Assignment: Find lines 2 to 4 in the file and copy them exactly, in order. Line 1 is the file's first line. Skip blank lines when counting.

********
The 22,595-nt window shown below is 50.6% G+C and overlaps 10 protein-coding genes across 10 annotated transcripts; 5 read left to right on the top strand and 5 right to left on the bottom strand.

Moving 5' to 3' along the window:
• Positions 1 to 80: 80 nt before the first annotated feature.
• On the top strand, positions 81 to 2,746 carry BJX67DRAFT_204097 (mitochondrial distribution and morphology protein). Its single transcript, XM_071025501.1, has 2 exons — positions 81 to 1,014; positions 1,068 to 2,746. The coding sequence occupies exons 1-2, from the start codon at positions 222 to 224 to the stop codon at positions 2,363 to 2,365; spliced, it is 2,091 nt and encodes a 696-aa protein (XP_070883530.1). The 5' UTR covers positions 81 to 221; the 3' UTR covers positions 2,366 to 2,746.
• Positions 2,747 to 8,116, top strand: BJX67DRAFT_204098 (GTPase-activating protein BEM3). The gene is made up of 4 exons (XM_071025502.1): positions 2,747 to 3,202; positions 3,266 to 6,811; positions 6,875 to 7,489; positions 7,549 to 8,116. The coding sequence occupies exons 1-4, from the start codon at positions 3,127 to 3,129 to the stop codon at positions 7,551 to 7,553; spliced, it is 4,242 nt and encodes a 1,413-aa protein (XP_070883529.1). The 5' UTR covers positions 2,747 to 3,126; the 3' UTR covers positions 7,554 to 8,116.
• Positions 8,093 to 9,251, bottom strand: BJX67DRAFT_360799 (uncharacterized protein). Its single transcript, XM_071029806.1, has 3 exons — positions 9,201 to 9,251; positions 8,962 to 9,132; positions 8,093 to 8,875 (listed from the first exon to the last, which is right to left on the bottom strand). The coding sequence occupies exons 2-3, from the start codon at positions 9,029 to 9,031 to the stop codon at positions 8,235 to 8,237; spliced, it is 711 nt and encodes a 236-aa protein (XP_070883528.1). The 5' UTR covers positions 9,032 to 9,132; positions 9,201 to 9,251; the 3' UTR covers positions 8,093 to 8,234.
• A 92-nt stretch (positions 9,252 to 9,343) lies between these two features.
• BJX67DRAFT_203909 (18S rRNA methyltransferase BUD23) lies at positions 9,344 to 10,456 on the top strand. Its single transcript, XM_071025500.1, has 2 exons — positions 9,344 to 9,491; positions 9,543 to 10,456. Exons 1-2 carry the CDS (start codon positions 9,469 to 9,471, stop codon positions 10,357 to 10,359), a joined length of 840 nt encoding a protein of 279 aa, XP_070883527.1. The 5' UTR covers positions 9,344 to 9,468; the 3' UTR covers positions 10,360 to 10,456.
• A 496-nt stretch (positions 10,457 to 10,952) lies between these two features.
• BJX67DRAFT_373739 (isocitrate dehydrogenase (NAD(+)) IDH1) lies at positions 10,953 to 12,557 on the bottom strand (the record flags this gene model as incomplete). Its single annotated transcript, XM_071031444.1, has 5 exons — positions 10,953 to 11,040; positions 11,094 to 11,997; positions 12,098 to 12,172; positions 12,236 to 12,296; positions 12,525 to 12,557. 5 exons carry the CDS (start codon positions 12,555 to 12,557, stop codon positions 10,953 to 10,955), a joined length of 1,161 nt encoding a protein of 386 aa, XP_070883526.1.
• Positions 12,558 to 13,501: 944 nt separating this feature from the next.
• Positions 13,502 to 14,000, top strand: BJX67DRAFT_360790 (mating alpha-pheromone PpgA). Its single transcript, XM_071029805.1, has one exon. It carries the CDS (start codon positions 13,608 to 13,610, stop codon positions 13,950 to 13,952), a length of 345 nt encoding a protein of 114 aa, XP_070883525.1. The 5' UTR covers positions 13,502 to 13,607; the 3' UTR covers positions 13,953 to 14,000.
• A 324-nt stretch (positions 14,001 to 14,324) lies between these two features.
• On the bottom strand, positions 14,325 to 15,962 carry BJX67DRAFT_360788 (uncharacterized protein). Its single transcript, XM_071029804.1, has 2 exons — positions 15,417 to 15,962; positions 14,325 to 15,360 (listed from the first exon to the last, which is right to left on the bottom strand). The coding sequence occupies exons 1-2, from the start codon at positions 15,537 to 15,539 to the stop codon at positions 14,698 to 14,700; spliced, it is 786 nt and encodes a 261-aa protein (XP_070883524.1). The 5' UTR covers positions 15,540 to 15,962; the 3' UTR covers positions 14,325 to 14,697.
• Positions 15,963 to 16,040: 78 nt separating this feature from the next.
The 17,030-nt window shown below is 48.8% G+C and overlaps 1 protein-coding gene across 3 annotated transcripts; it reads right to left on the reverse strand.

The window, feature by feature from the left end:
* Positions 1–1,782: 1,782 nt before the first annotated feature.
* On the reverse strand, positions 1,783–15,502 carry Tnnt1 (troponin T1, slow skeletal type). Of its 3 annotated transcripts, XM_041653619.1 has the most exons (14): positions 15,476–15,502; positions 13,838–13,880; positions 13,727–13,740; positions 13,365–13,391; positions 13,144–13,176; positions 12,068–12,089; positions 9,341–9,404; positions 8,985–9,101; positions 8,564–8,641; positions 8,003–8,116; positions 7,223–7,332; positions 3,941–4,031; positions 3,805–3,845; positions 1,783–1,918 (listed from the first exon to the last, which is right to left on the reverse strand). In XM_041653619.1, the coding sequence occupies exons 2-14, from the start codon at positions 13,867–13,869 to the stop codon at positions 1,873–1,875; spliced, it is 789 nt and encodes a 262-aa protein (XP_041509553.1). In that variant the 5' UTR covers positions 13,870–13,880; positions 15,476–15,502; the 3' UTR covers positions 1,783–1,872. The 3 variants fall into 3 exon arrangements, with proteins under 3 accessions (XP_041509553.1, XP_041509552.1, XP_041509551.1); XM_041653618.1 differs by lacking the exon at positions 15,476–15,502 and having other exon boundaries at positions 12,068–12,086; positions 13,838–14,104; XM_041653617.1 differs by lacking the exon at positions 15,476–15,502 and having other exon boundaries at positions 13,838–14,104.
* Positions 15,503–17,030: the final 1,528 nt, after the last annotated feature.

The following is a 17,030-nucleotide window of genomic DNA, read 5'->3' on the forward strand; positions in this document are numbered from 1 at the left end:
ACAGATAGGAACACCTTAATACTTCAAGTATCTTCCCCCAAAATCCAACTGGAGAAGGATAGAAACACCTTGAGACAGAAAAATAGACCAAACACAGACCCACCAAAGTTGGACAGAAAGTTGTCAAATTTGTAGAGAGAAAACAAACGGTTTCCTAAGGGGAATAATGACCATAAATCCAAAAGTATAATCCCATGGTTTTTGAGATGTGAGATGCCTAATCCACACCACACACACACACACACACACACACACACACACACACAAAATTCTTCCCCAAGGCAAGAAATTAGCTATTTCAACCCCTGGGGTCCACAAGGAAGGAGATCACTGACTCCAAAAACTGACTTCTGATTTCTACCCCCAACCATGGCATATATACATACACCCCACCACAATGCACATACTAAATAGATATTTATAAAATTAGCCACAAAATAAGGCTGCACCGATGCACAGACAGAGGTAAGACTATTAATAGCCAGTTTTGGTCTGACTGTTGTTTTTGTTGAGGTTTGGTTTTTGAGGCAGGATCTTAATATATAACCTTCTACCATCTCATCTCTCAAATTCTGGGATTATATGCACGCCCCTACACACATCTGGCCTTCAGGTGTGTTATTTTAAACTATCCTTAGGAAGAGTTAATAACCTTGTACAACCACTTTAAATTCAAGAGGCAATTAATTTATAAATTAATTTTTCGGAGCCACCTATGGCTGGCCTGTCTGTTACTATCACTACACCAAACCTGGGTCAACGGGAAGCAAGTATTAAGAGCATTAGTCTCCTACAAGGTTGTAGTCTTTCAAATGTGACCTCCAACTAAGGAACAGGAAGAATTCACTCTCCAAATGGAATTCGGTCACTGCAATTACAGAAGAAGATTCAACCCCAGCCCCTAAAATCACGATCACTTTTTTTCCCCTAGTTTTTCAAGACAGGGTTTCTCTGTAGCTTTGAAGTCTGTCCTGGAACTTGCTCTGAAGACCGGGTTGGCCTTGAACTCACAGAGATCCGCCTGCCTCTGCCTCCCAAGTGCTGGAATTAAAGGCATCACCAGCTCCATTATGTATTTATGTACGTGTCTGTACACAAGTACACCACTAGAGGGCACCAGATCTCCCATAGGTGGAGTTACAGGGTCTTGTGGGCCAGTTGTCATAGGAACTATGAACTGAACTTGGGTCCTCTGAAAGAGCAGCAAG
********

Moving 5' to 3' along the window:
• Positions 1 to 80: 80 nt before the first annotated feature.
• On the top strand, positions 81 to 2,746 carry BJX67DRAFT_204097 (mitochondrial distribution and morphology protein). Its single transcript, XM_071025501.1, has 2 exons — positions 81 to 1,014; positions 1,068 to 2,746. The coding sequence occupies exons 1-2, from the start codon at positions 222 to 224 to the stop codon at positions 2,363 to 2,365; spliced, it is 2,091 nt and encodes a 696-aa protein (XP_070883530.1). The 5' UTR covers positions 81 to 221; the 3' UTR covers positions 2,366 to 2,746.